He who learns must suffer. And even in our sleep pain, which cannot forget, falls drop by drop upon the heart, until, in our own despair. against our will, comes wisdom through the awful grace of God. — Aeschylus.
A few weeks ago, I came across the phrase, “the awful grace of God,” in a novel I was reading — Ordinary Grace by William Kent Krueger. ( A book I highly recommend by the way.) The phrase bothered me at the time but I stored it away. Then last night as I was reading Tori McClure”s A Pearl in the Storm there it was again. This couldn’t be a coincidence I thought. Besides, this time I was provided the original quote from Aeschylus.
Mr. Krueger must have been bothered by what Aeschylus meant because in the novel, Rev. Drum repeats the quotation to his older son Frank, who asks skeptically, “Awful?” Rev. Drum merely responds, “I don’t think it is meant in a bad way. I think it means beyond our understanding.”
I don’t like to think that the word “awful” and the words, “grace” and “God” have a place together. We know that Aeschylus didn’t mean the words in reference to a universal God or Jesus. He was a Greek who preceded Jesus by at least five hundred years.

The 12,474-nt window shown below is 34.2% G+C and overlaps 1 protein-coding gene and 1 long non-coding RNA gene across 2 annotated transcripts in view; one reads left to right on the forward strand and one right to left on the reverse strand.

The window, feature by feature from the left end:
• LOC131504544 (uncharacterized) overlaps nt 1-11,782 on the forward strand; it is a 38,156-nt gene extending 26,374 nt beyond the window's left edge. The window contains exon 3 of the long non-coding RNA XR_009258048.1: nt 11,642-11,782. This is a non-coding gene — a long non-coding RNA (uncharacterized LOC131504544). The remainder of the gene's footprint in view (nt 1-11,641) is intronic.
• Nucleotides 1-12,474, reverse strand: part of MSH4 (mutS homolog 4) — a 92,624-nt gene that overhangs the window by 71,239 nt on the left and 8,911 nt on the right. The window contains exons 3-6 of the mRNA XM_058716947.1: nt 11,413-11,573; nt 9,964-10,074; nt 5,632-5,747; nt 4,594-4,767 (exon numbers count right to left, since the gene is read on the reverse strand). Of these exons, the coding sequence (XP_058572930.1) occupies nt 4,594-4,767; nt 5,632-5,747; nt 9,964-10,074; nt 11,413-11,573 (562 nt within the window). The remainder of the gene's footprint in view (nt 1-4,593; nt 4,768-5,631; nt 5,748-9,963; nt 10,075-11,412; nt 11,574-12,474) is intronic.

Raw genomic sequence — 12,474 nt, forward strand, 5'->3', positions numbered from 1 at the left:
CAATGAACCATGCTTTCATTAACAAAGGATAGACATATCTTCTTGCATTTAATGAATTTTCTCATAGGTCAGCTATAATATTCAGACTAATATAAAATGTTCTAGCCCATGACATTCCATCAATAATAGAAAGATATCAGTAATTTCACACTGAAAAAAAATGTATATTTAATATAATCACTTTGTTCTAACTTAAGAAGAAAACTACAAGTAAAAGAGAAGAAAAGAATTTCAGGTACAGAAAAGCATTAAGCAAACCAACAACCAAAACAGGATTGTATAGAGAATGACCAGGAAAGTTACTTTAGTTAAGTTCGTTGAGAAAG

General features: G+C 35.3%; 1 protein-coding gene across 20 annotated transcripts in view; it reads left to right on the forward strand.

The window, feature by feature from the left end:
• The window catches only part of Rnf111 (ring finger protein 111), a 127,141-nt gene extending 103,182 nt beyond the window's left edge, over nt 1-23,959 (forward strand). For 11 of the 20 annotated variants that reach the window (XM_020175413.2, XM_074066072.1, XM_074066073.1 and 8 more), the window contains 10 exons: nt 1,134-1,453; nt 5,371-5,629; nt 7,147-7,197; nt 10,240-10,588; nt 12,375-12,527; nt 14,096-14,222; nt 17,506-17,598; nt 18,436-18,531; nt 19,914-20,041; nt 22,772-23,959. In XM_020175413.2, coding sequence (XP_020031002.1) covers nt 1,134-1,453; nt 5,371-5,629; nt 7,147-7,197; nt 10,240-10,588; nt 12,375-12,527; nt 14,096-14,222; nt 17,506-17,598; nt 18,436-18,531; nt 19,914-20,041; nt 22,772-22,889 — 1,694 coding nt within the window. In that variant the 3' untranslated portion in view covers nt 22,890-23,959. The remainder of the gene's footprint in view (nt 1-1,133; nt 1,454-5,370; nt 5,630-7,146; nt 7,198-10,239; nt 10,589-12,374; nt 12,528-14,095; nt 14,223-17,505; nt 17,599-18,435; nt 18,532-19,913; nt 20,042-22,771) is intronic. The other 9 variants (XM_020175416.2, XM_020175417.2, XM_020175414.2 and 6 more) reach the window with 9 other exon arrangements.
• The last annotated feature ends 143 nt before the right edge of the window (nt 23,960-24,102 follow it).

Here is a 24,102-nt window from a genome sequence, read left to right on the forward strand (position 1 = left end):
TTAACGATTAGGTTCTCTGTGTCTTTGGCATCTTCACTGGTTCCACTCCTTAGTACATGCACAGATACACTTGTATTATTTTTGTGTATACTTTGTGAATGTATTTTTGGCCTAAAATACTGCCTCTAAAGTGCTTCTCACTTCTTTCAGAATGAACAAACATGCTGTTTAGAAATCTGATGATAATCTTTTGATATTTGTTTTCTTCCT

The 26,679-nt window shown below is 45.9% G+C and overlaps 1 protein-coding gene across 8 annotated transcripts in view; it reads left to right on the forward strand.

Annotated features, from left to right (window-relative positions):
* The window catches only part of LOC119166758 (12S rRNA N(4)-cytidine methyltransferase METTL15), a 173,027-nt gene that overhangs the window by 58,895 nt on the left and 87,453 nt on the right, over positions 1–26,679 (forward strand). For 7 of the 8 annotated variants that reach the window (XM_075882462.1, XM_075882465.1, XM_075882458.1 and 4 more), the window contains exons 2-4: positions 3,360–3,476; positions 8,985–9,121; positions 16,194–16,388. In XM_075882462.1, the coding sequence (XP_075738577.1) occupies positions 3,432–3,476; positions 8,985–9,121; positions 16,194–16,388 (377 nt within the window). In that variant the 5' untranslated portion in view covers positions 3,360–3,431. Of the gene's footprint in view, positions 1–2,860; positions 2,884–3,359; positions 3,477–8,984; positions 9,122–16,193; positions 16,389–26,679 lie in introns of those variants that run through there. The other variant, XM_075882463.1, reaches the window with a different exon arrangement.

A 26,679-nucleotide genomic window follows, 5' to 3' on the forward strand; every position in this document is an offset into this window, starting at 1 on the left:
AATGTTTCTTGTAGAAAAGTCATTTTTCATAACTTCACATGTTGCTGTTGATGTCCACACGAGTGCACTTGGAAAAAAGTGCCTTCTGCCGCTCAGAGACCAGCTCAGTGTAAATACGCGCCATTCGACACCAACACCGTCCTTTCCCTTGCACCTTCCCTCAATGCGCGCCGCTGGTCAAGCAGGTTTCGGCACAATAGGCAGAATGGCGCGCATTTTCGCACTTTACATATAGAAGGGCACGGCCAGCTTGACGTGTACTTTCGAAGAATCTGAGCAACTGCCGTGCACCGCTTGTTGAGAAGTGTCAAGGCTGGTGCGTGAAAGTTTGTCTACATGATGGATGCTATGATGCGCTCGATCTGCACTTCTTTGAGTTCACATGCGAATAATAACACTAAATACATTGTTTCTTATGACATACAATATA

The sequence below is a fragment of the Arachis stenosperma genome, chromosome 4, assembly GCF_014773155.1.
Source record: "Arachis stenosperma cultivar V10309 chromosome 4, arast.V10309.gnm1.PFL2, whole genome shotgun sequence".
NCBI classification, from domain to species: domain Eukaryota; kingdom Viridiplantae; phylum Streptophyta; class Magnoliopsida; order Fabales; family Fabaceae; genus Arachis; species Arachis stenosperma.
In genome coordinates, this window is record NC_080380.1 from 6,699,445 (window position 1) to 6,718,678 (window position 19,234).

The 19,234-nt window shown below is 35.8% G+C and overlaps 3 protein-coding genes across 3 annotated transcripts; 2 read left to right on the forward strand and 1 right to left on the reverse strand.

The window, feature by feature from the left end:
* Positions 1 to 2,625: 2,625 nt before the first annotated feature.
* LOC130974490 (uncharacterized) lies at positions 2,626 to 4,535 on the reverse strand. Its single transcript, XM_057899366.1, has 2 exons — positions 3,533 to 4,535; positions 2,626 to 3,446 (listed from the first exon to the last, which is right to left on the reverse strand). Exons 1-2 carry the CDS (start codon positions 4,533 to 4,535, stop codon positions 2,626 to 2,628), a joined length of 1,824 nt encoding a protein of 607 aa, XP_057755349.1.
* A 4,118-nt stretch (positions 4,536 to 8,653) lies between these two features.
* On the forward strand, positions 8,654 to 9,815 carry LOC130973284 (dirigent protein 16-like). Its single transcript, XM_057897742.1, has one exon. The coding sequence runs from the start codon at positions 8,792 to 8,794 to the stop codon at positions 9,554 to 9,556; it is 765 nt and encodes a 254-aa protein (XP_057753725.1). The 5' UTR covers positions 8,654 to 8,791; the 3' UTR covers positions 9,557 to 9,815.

Interestingly in my research I discovered that the quotation was used in 1968 by U.S. Senator Robert F. Kennedy on the night of the assassination of Rev. Martin Luther King, Jr. RFK referred to his own grief at the 1963 murder of his brother, President John F. Kennedy and then said, “My favorite poet was Aeschylus. He once wrote: ‘Even in our sleep, pain which cannot forget falls drop by drop upon the heart, until in our own despair, against our will, comes wisdom through the awful grace of God.’” The quotation was later inscribed on a memorial at the gravesite of Robert Kennedy.
So the question is what does the phrase, “the awful grace of God.” mean? I’m fairly certain that it doesn’t mean that wisdom only comes from suffering or that God’s grace only comes to those in pain. At least I hope not. But perhaps it means that given the right attitude, pain and suffering also offer the opportunity for wisdom and grace. That has certainly been true in my life. I welcome your thoughts on what “awful grace” means.
Perhaps the better inquiry we should have about the words that have haunted me since reading Krueger’s book is how do we learn and gain wisdom during those difficult moments in our life, because we all have them and will again? I believe the answer lies in the words “through God’s grace.” And if we do learn then maybe we can go about following the advice RFK gave later in his speech that night — “Let us dedicate ourselves to what the Greeks wrote so many years ago: to tame the savageness of man and make gentle the life of this world.”